After returning to the bus we refreshed ourselves by washing up in the lake (no one took the skinny dip challenge) and headed to our house of sun or Casa Sol where we enjoyed cold beers and a delicious dinner.  As of yet, no one is going hungry.  Nick and I start cooking for the group tomorrow night so that could change. 
But for now all is well.  We look forward to putting our bargaining skills to use tomorrow and then heading up to our first BIG mountain. 
Buenas Noches from Casa Sol. 
RMI Guides Adam Knoff, Nick Hunt and Team Ecuador

Wow!  You guys are having way too much fun!  Great job, I’m so proud of you!!

love from Orange County, Mom

Posted by: Ondria Kernan on 1/10/2015 at 11:07 am

Following your adventures, best of luck and grand success

Posted by: Jane on 1/10/2015 at 4:53 am

Ecuador: Knoff & Team Hike Pinchincha Ruccu

Hola amigos y familia,   

Today team Ecuador finally got some needed exercise.  Yes I will admit, curling cervesas and walking around Quito does count as calorie burning activities but after a long travel day and substantial city tour, we were ready to go up!  And up we went. 
After breakfast today we met one of our local guides here at the hotel, his name is Henry.  Henry owns a beautiful old Toyota Land Cruiser which unfortunately fits only four team members.  This space deficiency created a need for two taxis to shuttle the rest of us to the starting point of the day’s hike.  I had luck working on my side it seems when myself and three others loaded into one yellow cab and Nick and his team piled into the second.  Why were we lucky you might ask,  because we made it to point B from point A without an accident.  Nick’s cabby thought “all street signs, traffic lights and street lines were merely suggestions”.  Three close calls and a fender bender with another cab later, we were all together.  I always say let the adventures start as soon as possible.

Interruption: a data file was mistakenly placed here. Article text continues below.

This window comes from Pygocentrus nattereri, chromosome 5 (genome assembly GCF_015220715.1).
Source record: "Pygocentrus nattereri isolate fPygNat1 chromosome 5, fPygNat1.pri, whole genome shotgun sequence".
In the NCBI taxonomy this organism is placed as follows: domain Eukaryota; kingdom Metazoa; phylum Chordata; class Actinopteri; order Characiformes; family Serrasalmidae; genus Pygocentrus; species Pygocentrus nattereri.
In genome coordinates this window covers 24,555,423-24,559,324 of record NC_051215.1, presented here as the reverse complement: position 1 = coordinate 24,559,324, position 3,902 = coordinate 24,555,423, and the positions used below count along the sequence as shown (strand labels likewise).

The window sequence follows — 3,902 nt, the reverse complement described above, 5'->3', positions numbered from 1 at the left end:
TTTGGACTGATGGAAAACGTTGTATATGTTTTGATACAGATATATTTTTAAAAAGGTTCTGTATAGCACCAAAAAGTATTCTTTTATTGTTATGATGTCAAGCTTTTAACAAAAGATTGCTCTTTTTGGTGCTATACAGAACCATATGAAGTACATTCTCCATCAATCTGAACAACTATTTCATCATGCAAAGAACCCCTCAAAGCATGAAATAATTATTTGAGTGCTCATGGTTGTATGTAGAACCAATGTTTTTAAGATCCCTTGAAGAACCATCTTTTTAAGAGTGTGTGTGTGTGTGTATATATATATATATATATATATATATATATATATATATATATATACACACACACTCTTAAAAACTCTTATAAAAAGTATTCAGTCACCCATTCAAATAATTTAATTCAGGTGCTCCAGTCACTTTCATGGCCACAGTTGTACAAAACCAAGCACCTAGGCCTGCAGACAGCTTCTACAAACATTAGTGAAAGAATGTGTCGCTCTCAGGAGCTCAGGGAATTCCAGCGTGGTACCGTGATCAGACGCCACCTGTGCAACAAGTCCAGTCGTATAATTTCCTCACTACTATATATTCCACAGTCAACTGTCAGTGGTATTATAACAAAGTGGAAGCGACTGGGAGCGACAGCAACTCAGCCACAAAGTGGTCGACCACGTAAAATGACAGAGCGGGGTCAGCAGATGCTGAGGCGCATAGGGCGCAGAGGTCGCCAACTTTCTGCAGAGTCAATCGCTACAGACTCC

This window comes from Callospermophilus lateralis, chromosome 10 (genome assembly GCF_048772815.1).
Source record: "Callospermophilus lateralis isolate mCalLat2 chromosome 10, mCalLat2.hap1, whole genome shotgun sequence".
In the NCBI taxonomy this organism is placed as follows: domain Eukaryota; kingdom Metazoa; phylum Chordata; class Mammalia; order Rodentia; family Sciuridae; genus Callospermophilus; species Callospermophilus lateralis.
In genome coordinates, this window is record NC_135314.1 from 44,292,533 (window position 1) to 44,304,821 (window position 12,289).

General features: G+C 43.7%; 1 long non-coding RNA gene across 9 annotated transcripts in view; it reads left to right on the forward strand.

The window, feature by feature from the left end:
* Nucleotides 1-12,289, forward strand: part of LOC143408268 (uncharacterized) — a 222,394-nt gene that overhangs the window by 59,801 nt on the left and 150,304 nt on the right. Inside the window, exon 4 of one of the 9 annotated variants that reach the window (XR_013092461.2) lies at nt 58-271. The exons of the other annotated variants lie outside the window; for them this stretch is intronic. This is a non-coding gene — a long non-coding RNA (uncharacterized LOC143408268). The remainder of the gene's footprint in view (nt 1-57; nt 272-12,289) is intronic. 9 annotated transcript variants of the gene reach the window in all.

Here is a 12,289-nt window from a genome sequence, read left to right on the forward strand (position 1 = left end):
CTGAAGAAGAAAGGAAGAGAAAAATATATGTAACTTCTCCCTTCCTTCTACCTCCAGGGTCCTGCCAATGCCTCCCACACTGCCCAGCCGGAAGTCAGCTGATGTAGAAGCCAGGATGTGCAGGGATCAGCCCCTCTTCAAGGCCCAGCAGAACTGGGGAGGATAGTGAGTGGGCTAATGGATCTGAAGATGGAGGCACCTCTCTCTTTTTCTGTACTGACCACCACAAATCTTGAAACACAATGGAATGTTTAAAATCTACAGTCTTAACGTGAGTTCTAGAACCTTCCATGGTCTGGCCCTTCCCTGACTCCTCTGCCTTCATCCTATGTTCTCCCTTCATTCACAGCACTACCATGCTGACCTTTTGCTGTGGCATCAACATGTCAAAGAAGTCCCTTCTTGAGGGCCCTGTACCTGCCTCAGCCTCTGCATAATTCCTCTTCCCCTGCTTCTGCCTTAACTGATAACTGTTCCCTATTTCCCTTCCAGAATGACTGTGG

From our gathering point, the next mode of transport was a cable car or gondola starting at 10,000 feet which swooshed us without even breaking a sweat to 13,000 feet.  Luckily no accidents on this stretch.  Those might be less forgiving.  From the top of the gondola, the 15,400 foot summit of Pinchincha Rucu, which was the day’s objective, looked sunny and inviting.  A rare case in my experience.  With a bit of heavy breathing and 60 minutes walk time, 6 of our team’s 10 climbers had reached a new personal altitude record.  With a bit more breathing, two more hours walk time and all of our warm cloths on, the entire team reached the summit.  It was a glorious start to what should be one grande adventure.  Barring the vans and jeeps keep between the lines. 

We are now preparing for a well deserved dinner and otra cervesa.  Follow along tomorrow to hear about mountain number two. 

Adios de Quito,
RMI Guides Adam Knoff, Nick Hunt and Team